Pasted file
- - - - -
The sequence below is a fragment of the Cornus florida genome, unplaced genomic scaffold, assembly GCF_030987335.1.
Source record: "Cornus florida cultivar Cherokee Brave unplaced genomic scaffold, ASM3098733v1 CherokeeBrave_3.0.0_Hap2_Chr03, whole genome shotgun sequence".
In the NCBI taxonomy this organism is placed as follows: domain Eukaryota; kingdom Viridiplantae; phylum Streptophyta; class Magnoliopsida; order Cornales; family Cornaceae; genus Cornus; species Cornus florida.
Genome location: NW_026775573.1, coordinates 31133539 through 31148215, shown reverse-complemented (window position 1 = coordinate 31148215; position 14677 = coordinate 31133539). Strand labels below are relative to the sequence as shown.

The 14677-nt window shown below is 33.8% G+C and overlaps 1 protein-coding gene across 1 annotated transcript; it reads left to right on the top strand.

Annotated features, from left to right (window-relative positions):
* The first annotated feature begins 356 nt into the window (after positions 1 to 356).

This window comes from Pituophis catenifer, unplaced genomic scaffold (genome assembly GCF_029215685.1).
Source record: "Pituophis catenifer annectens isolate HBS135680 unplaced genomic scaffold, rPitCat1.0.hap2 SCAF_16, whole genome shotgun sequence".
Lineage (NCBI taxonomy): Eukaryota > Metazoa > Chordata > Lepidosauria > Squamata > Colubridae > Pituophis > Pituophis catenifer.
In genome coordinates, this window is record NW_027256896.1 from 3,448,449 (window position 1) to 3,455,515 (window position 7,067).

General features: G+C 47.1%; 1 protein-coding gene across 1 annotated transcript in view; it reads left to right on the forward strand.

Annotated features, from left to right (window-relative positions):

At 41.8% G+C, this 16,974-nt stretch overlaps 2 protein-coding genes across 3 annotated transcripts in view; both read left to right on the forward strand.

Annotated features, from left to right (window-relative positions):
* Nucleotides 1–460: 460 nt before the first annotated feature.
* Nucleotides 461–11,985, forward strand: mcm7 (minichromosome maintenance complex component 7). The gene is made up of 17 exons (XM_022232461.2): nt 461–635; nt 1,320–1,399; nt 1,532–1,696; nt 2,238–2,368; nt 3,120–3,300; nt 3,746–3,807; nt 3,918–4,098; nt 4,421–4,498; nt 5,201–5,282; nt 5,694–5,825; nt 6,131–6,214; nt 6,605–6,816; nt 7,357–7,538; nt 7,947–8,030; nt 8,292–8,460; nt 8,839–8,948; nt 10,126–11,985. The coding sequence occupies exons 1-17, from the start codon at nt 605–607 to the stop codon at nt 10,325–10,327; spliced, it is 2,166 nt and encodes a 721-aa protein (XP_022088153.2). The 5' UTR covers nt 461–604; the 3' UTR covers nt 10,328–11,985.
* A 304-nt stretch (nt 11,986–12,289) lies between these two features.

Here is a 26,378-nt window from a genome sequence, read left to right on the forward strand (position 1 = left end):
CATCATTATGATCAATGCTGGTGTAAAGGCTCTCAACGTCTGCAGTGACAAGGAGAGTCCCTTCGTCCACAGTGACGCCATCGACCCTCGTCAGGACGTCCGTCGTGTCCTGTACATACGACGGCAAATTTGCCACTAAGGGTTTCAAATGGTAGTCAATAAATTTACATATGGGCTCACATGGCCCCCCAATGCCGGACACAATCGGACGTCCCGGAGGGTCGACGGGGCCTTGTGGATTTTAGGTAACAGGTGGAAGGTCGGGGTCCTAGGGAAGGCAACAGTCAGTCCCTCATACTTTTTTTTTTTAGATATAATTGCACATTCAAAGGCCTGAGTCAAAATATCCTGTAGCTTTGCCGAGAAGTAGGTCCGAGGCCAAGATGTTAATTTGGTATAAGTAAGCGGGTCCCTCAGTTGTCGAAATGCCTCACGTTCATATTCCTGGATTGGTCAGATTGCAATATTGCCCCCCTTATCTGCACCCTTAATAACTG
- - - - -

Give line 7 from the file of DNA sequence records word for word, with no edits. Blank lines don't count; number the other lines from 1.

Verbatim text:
* The first annotated feature begins 356 nt into the window (after positions 1 to 356).